Today we talk about seduction the French way by watching The Man Who Loved Women, one of the last 1977 movies by one of the greatest directors of the world’s most romantic country, François Truffaut.
Set in the picturesque French province, we come upon the life (or rather death, since it all begins with his funeral) of Bertrand Morane, a civil engineer with a peculiar obsession with women.
His passion for the fair sex knows no bounds, embracing a range of different female types he conquers despite not having a beautiful face or body but understanding their weaknesses with great charm and cunning.
Morane leads a life filled with short but intense relationships, in a constant hunt for the perfect prey that tends toward a world of boundless romance, although his love for women is always short-term.
In a constant wandering through cafes, parks, and busy streets, our protagonist tirelessly searches for the ideal female companion, and his life becomes a kaleidoscope of faces, each telling a unique story of affection, seduction, and, at times, disappointment and regret.
The turning point comes when Morane decides to write a book about his many love affairs, trying to capture the essence of each woman who crosses his path.
He thus meets the beautiful and intelligent editor Geneviève Bigey, who proves to be the only woman who can, if not approve, at least understand his bizarre life choice.
She will be the one to preside over his funeral, amusedly admiring the parade of all the lovers of this modern Casanova whose heart and soul he was able to touch.
His love may not have always been fair and kind, but he will still succeed in remaining in their memories forever, despite being far from what women imagine as the ideal man.
A unique mind for avant-garde cinema
Through the sharp lens of a masterful direction, it unfolds a hymn to femininity, interweaving irony and melancholy.
This portrait of the gentle sex stands out for its respectful and delicate approach, avoiding glorifying the main character’s womanizer behavior, preferring to highlight the diversity and beauty of the women portrayed.
However, female beauty is celebrated in every aspect, without, for example, neglecting Mr. Morane’s fixation on women’s legs, symbols for him of the compasses that measure our world.
The brilliance of the script, co-written with Suzanne Schiffman and Michel Fermaud, lies in the unique structure unfolding in a series of sometimes unrelated memories, almost as if it were a collection of episodes.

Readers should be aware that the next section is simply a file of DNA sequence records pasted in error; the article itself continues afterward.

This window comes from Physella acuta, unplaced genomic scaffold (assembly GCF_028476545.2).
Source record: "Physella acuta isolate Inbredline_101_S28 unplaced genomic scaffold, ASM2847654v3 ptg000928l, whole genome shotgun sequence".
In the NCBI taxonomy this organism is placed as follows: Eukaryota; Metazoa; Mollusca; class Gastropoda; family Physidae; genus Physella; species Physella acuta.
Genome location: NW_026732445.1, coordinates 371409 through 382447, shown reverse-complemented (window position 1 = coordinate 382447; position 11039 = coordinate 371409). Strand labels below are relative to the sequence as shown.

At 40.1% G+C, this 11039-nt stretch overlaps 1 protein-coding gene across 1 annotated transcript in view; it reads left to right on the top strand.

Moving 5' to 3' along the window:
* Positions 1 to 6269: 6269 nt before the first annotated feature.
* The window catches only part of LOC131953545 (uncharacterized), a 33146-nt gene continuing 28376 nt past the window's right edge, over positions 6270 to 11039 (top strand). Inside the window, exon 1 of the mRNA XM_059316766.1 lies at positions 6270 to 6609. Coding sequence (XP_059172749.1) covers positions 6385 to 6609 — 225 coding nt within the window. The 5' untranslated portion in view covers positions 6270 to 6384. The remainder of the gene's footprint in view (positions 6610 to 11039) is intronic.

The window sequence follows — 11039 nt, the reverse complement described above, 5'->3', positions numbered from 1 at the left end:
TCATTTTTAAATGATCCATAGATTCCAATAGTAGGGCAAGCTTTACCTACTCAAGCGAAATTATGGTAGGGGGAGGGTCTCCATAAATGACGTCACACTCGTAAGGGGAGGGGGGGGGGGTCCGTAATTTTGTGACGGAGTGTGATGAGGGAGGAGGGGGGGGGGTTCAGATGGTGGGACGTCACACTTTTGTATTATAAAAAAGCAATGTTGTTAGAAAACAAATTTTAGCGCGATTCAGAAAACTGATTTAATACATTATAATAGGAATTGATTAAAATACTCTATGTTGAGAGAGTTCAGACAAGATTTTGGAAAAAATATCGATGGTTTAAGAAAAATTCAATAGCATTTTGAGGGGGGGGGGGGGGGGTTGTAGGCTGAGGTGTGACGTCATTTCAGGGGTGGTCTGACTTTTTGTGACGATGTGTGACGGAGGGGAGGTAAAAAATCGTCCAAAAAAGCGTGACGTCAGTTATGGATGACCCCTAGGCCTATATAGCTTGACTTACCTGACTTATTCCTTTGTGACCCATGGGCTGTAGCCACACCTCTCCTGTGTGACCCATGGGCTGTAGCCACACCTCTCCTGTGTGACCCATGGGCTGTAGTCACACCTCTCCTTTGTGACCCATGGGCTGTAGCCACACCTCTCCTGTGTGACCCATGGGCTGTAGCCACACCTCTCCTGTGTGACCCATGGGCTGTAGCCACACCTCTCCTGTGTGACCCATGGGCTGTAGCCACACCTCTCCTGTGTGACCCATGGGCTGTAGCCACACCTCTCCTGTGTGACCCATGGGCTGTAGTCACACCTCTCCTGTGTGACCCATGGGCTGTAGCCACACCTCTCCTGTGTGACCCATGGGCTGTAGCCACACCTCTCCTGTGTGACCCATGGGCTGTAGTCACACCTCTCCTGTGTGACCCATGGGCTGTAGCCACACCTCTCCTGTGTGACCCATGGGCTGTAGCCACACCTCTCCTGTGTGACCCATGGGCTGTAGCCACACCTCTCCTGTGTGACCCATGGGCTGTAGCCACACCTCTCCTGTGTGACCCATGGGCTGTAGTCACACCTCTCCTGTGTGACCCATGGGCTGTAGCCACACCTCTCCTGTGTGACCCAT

Nonetheless, the plot is straightforward for any viewer to follow, and the appeal of this movie does not require huge cinematic knowledge to appreciate the celebration of the joy of life and that void of sadness impossible to reify of the female universe and love in all its facets.
Dating back to 1977, this movie is one of the most appreciated works of the acclaimed director, who that same year we find as an actor serving fellow genius Steven Spielberg in the extraordinary sci-fi cult hit Close Encounters of the Third Kind.
We regret that a talent of this magnitude passed away prematurely in the mid-1980s. If new generations had the opportunity to know him better, they would surely have appreciated his artistic genius and invaluable contribution to the art of cinema.
Indeed, his style is so distinctive that it never went out of fashion; instead, he marked fashion and paved the way for a different kind of cinema with all his colleagues in the French New Wave.
The many faces of love
Besides Truffaut’s direction, the talent of Charles Denner also stands out, finding fruitful ground in the character of Bertrand Morane.
A man about whom we follow not just one but dozens of stories, many little tales of love, each with a charm all its own.
The burning desire in Morane’s heart elevates him to the rank of an exceptional lover, capable of igniting passion in every woman who crosses his path.
However, his insatiable desire condemns him to perpetual dissatisfaction, as the attraction toward the conquest of a new lover is always too powerful.
At its core, Morane embodies fleeting love, which, like a flame, can burn vividly and intensely only to extinguish just as quickly.
Regarding the women in this movie, of course, of all of them, Brigitte Fossey distinguishes for her enchanting performance as Geneviève Bigey, the editor of the book about Morane’s romantic conquests.
In a peculiar role, she transforms from a spectator into a kind of amused biographer of the sweet-tempered and mild-mannered protagonist, even as she does not hesitate to critically inspect Morane’s early love life.
We cannot fail to mention Nelly Borgeaud, who lends her face to Delphine Grezel, one of Morane’s few lovers with whom he shares a more lasting relationship.
However, as is always the case in the protagonist’s life, the potential for a future together is stifled by the constant search for the next conquest, which falls to the younger and more attractive Leslie Caron, as Véra, perhaps the only real breakthrough in Morane’s love life.
Indeed, she is the only woman for whom the protagonist has genuinely suffered, unable to understand the reasons for their separation, which for once, is not dictated by his usual flight to new women to seduce.